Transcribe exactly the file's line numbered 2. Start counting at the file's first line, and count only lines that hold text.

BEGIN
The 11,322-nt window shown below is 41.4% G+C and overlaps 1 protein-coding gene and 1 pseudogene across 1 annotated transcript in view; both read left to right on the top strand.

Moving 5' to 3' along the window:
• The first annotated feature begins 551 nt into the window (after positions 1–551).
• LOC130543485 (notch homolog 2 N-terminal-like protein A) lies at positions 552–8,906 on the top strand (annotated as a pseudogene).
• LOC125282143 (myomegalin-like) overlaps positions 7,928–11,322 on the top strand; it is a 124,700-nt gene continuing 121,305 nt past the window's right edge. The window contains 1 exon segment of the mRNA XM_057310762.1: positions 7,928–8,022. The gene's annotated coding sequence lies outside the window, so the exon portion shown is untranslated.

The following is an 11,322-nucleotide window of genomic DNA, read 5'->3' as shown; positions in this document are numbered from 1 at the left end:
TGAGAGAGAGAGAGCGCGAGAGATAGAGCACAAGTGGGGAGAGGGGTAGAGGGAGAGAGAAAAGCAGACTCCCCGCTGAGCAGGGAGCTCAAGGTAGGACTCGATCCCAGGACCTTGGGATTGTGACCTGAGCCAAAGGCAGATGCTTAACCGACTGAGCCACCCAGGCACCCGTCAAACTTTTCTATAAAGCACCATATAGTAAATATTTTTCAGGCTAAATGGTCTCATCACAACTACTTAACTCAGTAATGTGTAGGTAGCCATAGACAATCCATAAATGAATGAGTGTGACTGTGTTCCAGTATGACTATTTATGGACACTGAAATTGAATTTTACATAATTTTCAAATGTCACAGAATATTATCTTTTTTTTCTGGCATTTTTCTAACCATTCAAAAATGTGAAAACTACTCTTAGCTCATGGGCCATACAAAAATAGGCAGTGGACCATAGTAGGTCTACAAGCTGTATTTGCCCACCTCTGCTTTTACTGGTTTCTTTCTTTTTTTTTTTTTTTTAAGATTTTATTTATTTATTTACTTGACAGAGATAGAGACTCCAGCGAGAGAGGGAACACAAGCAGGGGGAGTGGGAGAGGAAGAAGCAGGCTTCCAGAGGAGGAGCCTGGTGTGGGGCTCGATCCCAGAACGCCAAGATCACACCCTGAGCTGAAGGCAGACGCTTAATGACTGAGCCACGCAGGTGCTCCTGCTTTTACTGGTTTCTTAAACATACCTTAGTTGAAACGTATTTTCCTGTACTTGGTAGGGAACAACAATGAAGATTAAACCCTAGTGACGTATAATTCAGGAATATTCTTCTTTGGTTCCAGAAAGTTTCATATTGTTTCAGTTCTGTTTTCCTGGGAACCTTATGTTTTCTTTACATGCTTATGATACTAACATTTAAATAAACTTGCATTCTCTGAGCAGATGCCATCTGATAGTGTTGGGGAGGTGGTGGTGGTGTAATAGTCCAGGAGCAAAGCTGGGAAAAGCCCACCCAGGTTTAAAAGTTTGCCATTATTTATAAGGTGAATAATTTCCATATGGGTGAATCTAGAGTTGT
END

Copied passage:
Moving 5' to 3' along the window: